Peary immediately set his men to work sledging and hunting once the Roosevelt reached Cape Sheridan and supplies were offloaded and stored on Floeberg Beach. Teams of Inughuit and Westerners went on month-long trips. The forays away from the ship gave the Westerners opportunities to gain important dog handling and sledging skills and allowed the collective group to learn the terrain and figure out how to work together and overcome language barriers. By early spring, when the hard work of crossing the Polar Sea began in earnest, teams of Inughuit and Westerners traveled effectively together, and some men became close friends.
Our little Peary doll and Samson Simeonie, our polar bear watcher, developed a close camaraderie as well. Samson enjoyed taking Peary exploring as much as we did. Together the duo documented some Cape Sheridan sights.
A number of ponds in the area have dried up, leaving salt deposits. The salt taste is mild and pleasant, and to everyone’s liking.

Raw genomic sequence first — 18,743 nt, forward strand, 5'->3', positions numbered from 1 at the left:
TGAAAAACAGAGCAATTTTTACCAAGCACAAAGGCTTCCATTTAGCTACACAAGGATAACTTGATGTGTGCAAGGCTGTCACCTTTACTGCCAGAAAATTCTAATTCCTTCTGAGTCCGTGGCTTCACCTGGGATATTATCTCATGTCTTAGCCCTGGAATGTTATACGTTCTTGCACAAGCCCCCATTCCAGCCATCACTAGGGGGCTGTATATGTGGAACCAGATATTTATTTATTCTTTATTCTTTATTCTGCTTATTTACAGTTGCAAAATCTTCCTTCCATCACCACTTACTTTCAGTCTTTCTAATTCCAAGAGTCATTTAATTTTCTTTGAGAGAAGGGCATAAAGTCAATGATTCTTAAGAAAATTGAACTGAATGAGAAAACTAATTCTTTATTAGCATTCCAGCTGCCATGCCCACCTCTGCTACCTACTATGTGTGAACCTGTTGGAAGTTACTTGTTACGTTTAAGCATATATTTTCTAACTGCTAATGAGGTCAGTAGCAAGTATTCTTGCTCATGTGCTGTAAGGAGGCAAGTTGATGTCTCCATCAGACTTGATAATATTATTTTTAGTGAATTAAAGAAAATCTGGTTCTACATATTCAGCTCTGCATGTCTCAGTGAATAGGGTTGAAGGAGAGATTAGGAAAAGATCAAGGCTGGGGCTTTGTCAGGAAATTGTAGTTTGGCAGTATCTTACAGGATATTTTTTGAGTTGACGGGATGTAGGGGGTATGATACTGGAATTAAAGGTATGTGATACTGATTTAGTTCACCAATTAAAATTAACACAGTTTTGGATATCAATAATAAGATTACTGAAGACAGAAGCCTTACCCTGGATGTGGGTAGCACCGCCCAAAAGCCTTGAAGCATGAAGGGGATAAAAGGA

Samson and Peary were always looking for evidence of animals at Cape Sheridan. They came across tracks left by musk oxen, fox, wolves, various kinds of birds, as well as a polar bear. Happily, Samson judged the bear’s paw prints, which are rather large, to be a number of weeks old, and none of us came across any evidence of recent bear activity in the area.
Peary enjoyed climbing up to examine the Alert and Roosevelt cairns — so much so that Samson built Peary his very own Inukshuk!
Human-made objects from all time periods were always interesting, but most fascinating were the remains of structures and material culture on Floeberg Beach left by members of Peary’s expeditions.
Exploring, surveying, and excavating are hard work. Samson often heated water for our afternoon tea and a badly needed chocolate break. Peary often supervised preparations and then settled in for a nice afternoon nap.
Once back in Resolute, Samson went home. Waiting for his flight south, Peary spent his time watching “Operation Nanook” Canadian armed forces activities around him. He was also impressed by the logistical base of operations of the Polar Continental Shelf Program and the helpful men and women staffing the facility. He loved his venture north and hopes that people will take him on their travels throughout the world, especially if they are headed to polar regions.